I grew up on Pleasant Plains Road in north Jackson. I attended Pope Elementary, which was the closest school to my house. I enjoyed my time there and knew of no complaints in regards to Pope. I then went to Tigrett Middle, which I now realize was across town but not significantly further from my house than any other middle school of which I can think. I thoroughly enjoyed being a Thunderbolt and experiencing our athletic dominance on both the gridiron and basketball court. After my 6th grade year, there was no longer a 6th grade at Tigrett. We only had 7th and 8th grades. This was because of the short-lived introduction of and experimentation with intermediate schools. There was no real difference to my classmates and me except that we were once again the youngest in the school. My younger brother, however, started what would be his second of four different schools in four years without my family ever moving. From 4th through 7th grade he attended Pope Elementary, Andrew Jackson (Elementary?), High Park (Intermediate?), and finally Tigrett Middle School. All of this occurred without my family moving. His experience was a little different than mine. This was the first large-scale change within our school system that I noticed, and I believe that its lack of success foreshadowed what was to come. I do not know the reasons behind introducing intermediate schools and then going away from them after a couple of years, but I know that it did not make much sense from the outside looking in. In my opinion, this was the first example of our district leadership trying something for the sake of trying it. It was quickly corrected. The second example, magnet schools, still lingers and effects the school system today, however.

After Tigrett, I moved on the JCM. (It was not until a baseball game at North Side during my junior year that I realized how much closer North Side was to my house than JCM). I now know that the real reason I attended a school across town is because of strange zoning policies and a need to force diversity onto institutions. This worked while the schools were running effectively and efficiently, but that is no longer the case. Parents can ignore inexplicable zoning if their child is still attending a school that is providing them the opportunities that they desired. This was the case when I started high school in 2002-03. At that time none of my friends that lived out north complained about being zoned across town. We actually all wanted to be at JCM. There was not a single high school in the system that students and parents were actively trying to leave. The amount of students that frequently change schools that is present in the school system today was not there. You started at a school and finished there unless you moved.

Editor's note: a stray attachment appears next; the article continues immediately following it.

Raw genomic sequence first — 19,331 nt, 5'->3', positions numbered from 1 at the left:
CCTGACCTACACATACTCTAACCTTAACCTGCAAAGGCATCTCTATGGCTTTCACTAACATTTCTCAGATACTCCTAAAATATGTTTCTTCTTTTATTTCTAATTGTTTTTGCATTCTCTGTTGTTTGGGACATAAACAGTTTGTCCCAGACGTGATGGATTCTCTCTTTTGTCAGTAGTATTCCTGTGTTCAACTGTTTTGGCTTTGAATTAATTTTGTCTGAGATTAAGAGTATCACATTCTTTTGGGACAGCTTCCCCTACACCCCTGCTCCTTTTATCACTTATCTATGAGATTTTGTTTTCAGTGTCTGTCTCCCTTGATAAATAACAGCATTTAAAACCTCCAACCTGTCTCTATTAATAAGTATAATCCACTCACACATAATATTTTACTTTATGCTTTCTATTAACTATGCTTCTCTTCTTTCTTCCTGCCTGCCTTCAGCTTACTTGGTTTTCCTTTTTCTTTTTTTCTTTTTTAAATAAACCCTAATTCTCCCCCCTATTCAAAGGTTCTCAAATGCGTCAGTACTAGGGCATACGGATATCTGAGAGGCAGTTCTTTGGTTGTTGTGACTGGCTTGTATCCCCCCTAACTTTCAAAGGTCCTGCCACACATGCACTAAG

My freshman year at JCM was perfectly normal. Again, no one was upset about being zoned for JCM. Friends from Tigrett, Jackson, North Parkway, St. Mary’s, and USJ middle schools all merged together into a smoothly functioning body. We were located on two campuses plus the Oman Arena. There was a mixture of students who had no other choice than to attend public school and children of doctors, bankers, executives, etc. We regularly won academic decathlon. Everything seemed good. Then, it came time for registration for the upcoming school year. I noticed a friend of mine had a different color sheet than I did. I asked her why that was. She said it was for “Liberty”. I said, “What the heck is Liberty?” To me, this is when the aforementioned downturn within the school system really began. Once magnet schools were introduced (especially an Academic Magnet School), it felt as if a stigma was placed on every other school. It was like parents of students that were not yet in high school, suddenly felt that Madison was where their child had to be. If they could not get their child into Madison, they would find a way to avoid the other high schools until their child made it through the waiting list and got accepted at Madison. This is not meant to be an attack on Madison. I myself spent my senior year there. I am simply pointing out the negative system-wide effect that these changes seemed to cause.

The following year, Madison Academic Magnet High School opened up in what was JCM’s west campus. It took the majority of the honors program (students and teachers) from the three public high schools. It took the academic decathlon teacher, a cafeteria, and the auditorium among other things from JCM. Liberty Technological Magnet School also opened that year. From JCM, it mainly just took the players that wound up winning consecutive state basketball championships, a few football players, and all but three incoming freshman baseball players. Other than students who simply went wherever they were zoned to go, this change essentially left JCM with upperclassmen and students that were locked in by sports. This also started the time of negative press. I remember thinking things were being written about us that none of us seemed to be actually feeling. We still enjoyed JCM. We were much smaller and would become smaller with each passing year, but we were still happy. We adjusted. I feel similar experiences occurred at both North Side and South Side at this time.